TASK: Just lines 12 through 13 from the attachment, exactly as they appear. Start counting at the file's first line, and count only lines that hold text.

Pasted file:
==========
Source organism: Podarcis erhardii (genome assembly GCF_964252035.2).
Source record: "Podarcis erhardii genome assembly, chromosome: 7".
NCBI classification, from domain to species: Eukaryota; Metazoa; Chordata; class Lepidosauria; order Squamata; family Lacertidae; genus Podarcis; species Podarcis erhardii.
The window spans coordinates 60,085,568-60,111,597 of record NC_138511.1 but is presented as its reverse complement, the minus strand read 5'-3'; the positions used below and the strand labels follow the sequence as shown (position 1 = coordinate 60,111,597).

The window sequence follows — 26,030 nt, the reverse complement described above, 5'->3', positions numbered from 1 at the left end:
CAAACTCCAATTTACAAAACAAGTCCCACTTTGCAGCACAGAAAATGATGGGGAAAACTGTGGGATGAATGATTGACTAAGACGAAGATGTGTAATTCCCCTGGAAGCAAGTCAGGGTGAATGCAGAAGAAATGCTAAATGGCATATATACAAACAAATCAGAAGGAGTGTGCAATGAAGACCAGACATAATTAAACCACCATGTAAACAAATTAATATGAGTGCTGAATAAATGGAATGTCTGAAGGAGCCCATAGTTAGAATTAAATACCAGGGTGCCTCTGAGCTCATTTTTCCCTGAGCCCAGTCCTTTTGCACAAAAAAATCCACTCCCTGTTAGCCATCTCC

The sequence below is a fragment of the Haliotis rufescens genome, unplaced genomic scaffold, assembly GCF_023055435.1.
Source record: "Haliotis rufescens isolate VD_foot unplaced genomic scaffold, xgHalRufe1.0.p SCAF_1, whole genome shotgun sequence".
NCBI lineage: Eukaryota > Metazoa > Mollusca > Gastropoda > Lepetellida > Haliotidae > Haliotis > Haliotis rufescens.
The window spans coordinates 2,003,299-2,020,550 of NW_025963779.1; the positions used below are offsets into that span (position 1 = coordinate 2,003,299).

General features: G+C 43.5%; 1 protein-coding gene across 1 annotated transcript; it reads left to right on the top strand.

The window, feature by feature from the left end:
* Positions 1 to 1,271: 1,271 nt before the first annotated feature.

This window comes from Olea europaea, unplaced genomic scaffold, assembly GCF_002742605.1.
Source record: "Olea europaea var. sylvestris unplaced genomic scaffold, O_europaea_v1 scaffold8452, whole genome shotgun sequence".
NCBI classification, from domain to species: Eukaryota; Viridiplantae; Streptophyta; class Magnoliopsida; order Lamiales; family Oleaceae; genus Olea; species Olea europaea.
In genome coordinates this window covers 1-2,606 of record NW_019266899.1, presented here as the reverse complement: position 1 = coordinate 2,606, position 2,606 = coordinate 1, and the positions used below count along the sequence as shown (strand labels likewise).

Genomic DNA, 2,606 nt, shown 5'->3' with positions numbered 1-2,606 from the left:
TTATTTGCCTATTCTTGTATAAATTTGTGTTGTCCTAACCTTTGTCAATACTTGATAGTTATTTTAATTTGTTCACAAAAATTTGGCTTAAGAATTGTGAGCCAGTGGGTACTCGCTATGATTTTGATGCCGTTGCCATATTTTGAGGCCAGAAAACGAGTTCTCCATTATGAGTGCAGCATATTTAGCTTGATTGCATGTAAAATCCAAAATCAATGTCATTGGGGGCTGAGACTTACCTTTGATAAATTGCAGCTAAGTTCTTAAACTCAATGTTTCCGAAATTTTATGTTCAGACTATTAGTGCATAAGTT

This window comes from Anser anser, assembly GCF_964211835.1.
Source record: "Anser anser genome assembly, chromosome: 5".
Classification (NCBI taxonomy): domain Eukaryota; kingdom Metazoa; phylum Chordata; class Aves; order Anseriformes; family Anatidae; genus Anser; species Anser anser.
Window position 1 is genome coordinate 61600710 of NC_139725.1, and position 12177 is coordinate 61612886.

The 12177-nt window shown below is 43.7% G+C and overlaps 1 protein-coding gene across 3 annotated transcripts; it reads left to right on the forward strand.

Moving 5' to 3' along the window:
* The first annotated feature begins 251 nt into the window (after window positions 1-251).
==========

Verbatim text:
The window, feature by feature from the left end:
* Positions 1 to 1,271: 1,271 nt before the first annotated feature.